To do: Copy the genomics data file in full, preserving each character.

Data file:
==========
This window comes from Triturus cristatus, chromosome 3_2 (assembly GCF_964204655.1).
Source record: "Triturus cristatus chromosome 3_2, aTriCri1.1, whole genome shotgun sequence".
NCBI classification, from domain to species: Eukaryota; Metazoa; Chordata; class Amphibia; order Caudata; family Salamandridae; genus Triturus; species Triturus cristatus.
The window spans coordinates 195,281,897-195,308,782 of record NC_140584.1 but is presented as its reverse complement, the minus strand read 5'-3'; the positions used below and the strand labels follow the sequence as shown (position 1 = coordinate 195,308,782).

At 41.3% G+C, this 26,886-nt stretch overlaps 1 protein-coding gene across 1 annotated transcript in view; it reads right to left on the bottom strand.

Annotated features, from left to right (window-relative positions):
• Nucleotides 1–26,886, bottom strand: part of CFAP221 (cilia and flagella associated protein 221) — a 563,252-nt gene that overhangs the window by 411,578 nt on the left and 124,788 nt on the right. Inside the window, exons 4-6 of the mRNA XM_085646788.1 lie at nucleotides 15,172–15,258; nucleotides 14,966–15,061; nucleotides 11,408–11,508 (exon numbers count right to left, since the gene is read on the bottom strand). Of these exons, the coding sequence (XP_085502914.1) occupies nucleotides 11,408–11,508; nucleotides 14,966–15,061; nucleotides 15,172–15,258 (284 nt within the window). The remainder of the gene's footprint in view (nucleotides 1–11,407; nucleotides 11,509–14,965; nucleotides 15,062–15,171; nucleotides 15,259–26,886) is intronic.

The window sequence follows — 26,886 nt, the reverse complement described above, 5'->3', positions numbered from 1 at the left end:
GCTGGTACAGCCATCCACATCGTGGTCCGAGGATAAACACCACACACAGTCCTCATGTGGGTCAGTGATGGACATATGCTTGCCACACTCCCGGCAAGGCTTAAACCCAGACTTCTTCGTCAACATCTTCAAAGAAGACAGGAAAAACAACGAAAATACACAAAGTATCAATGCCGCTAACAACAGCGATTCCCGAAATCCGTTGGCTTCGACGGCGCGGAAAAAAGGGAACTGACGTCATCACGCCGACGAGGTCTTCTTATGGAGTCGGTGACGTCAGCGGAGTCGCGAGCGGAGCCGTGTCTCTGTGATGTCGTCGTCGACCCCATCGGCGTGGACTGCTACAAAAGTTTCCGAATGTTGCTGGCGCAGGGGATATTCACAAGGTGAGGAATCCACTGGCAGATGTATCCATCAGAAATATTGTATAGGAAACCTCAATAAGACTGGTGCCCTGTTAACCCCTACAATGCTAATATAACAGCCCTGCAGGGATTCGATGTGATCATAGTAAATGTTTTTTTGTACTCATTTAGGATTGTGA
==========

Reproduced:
This window comes from Triturus cristatus, chromosome 3_2 (assembly GCF_964204655.1).
Source record: "Triturus cristatus chromosome 3_2, aTriCri1.1, whole genome shotgun sequence".
NCBI classification, from domain to species: Eukaryota; Metazoa; Chordata; class Amphibia; order Caudata; family Salamandridae; genus Triturus; species Triturus cristatus.
The window spans coordinates 195,281,897-195,308,782 of record NC_140584.1 but is presented as its reverse complement, the minus strand read 5'-3'; the positions used below and the strand labels follow the sequence as shown (position 1 = coordinate 195,308,782).

At 41.3% G+C, this 26,886-nt stretch overlaps 1 protein-coding gene across 1 annotated transcript in view; it reads right to left on the bottom strand.

Annotated features, from left to right (window-relative positions):
• Nucleotides 1–26,886, bottom strand: part of CFAP221 (cilia and flagella associated protein 221) — a 563,252-nt gene that overhangs the window by 411,578 nt on the left and 124,788 nt on the right. Inside the window, exons 4-6 of the mRNA XM_085646788.1 lie at nucleotides 15,172–15,258; nucleotides 14,966–15,061; nucleotides 11,408–11,508 (exon numbers count right to left, since the gene is read on the bottom strand). Of these exons, the coding sequence (XP_085502914.1) occupies nucleotides 11,408–11,508; nucleotides 14,966–15,061; nucleotides 15,172–15,258 (284 nt within the window). The remainder of the gene's footprint in view (nucleotides 1–11,407; nucleotides 11,509–14,965; nucleotides 15,062–15,171; nucleotides 15,259–26,886) is intronic.

The window sequence follows — 26,886 nt, the reverse complement described above, 5'->3', positions numbered from 1 at the left end:
GCTGGTACAGCCATCCACATCGTGGTCCGAGGATAAACACCACACACAGTCCTCATGTGGGTCAGTGATGGACATATGCTTGCCACACTCCCGGCAAGGCTTAAACCCAGACTTCTTCGTCAACATCTTCAAAGAAGACAGGAAAAACAACGAAAATACACAAAGTATCAATGCCGCTAACAACAGCGATTCCCGAAATCCGTTGGCTTCGACGGCGCGGAAAAAAGGGAACTGACGTCATCACGCCGACGAGGTCTTCTTATGGAGTCGGTGACGTCAGCGGAGTCGCGAGCGGAGCCGTGTCTCTGTGATGTCGTCGTCGACCCCATCGGCGTGGACTGCTACAAAAGTTTCCGAATGTTGCTGGCGCAGGGGATATTCACAAGGTGAGGAATCCACTGGCAGATGTATCCATCAGAAATATTGTATAGGAAACCTCAATAAGACTGGTGCCCTGTTAACCCCTACAATGCTAATATAACAGCCCTGCAGGGATTCGATGTGATCATAGTAAATGTTTTTTTGTACTCATTTAGGATTGTGA